Pigs were first domesticated in China about 4900 BC and were raised in Europe about 1500 BC. During his voyage to the Americas,  Christopher Columbus brought pigs with him and landed in Cuba in 1493. Hernando de Soto landed in Tampa, Florida with 13 pigs in 1539. Since then Native Americans became very fond of the taste of pork.

Aside from protein, pork is rich with Thiamine (Vitamin B1). Thiamine (vitamin B1) helps the body’s cells convert carbohydrates into energy. It is also essential for the functioning of the heart, muscles, and nervous system. The main role of carbohydrates is to provide energy for the body, especially the brain and nervous system. A lack or deficiency of Thiamine can cause weakness, fatigue, psychosis, and nerve damage.

According to the websites I visited, undercooked pork may carry parasites. Green grass-fed pigs will give  healthier meat than pigs that are treated with antibiotics and hormones. Pork contains a higher proportion of unsaturated fats than other meats, its cholesterol content maybe 80mg in a 3-ounce pork chop and 100mg in 3 ounces of spare ribs.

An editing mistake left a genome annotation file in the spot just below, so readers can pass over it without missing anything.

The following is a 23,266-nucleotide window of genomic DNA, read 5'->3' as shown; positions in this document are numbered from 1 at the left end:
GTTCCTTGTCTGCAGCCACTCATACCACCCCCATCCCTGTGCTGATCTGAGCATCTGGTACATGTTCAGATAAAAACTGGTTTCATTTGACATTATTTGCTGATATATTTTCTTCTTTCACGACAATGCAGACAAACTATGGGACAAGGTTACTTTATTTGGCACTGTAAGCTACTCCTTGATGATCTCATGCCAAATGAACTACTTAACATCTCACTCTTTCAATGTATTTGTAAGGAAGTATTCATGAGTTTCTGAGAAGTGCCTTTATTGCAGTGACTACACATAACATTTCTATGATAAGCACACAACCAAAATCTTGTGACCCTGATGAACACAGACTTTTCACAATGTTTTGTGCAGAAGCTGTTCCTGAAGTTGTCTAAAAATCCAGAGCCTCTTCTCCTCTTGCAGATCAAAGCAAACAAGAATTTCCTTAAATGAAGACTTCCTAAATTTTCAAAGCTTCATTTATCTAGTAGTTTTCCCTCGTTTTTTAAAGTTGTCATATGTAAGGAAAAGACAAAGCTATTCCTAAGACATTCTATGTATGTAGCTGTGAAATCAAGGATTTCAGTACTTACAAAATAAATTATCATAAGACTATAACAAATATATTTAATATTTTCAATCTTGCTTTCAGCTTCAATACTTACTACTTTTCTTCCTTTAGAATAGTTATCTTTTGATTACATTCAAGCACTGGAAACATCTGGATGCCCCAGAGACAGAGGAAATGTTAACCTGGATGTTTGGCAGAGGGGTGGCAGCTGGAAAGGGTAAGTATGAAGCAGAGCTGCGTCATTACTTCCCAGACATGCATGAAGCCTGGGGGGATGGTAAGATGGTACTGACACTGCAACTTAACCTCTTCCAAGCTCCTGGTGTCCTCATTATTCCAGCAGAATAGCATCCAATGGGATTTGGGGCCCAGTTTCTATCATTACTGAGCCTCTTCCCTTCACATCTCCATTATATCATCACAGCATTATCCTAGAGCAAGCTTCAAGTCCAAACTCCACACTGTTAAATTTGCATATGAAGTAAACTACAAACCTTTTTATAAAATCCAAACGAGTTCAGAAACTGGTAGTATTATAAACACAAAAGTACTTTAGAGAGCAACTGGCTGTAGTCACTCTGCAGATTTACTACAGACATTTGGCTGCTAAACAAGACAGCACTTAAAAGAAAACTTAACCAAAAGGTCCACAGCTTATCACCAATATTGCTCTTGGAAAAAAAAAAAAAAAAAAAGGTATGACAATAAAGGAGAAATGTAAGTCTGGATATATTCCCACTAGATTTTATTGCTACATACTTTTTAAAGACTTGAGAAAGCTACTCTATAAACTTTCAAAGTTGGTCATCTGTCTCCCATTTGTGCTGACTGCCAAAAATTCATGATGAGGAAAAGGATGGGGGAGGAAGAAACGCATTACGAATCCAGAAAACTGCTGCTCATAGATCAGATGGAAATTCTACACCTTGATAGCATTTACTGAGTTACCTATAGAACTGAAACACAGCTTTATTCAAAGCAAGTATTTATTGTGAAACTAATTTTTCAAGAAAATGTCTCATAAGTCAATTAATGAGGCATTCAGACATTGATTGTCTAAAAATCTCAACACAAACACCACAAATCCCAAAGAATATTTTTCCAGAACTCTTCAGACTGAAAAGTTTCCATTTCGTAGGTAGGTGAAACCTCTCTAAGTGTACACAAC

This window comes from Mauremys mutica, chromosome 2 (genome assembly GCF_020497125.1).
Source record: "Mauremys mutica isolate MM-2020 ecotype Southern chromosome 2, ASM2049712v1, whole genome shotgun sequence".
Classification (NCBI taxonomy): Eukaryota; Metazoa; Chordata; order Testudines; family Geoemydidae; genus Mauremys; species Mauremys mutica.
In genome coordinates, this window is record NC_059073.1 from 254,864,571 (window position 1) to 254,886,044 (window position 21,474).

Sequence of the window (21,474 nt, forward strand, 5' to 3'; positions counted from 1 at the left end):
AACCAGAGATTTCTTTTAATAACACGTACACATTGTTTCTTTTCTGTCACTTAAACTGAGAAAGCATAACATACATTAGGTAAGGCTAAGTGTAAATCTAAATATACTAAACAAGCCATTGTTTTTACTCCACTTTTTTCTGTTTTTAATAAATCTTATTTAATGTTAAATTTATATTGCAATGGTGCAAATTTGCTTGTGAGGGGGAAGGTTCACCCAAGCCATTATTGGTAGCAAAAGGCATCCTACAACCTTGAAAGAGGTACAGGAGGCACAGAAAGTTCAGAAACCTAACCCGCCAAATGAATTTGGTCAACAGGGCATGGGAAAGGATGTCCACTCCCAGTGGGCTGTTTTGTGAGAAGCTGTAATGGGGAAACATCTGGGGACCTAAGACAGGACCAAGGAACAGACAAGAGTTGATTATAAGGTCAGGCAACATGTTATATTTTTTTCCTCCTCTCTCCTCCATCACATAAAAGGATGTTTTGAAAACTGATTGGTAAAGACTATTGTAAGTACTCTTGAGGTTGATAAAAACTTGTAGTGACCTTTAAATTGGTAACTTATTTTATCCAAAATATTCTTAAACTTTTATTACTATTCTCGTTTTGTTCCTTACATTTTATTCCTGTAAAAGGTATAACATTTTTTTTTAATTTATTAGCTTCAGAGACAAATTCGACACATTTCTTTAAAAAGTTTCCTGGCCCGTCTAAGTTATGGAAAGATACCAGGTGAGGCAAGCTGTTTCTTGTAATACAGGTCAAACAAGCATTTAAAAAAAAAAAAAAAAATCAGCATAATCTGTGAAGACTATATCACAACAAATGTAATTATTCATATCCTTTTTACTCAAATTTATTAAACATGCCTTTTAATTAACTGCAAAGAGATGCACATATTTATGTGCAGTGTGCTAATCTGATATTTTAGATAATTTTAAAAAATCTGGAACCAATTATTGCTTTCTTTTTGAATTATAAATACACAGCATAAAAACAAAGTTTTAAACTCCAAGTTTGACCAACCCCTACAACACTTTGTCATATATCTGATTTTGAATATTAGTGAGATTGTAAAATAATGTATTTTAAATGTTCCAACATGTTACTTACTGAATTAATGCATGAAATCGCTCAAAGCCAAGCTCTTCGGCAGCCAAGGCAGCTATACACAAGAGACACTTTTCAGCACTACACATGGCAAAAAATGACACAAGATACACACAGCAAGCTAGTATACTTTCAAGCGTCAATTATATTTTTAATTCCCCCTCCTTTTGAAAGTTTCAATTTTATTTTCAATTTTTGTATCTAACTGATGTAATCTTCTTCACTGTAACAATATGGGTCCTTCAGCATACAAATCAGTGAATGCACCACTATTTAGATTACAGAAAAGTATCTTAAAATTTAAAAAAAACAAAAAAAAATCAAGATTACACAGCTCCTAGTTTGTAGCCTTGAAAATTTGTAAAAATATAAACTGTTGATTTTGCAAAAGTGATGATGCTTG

Eating a balanced diet is the key to health. Protein is used by the body to promote growth and repair tissues but high-protein foods are often high in cholesterol, which is present only in animal-derived products. A high intake of cholesterol may increase levels of LDL (bad) cholesterol.

So it’s your choice!!!

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References:

http://www.porkbeinspired.com/About_TheHistoryOfPork.aspx

http://hubpages.com/hub/What-are-the-benefits-of-eating-meat–beef–chicken-and-pork-especially

http://www.nlm.nih.gov/medlineplus/ency/article/002401.htm

http://www.livestrong.com/article/445461-disadvantages-of-high-protein-foods/

http://hubpages.com/hub/Benefits-and-Drawbacks-of-Eating-Pork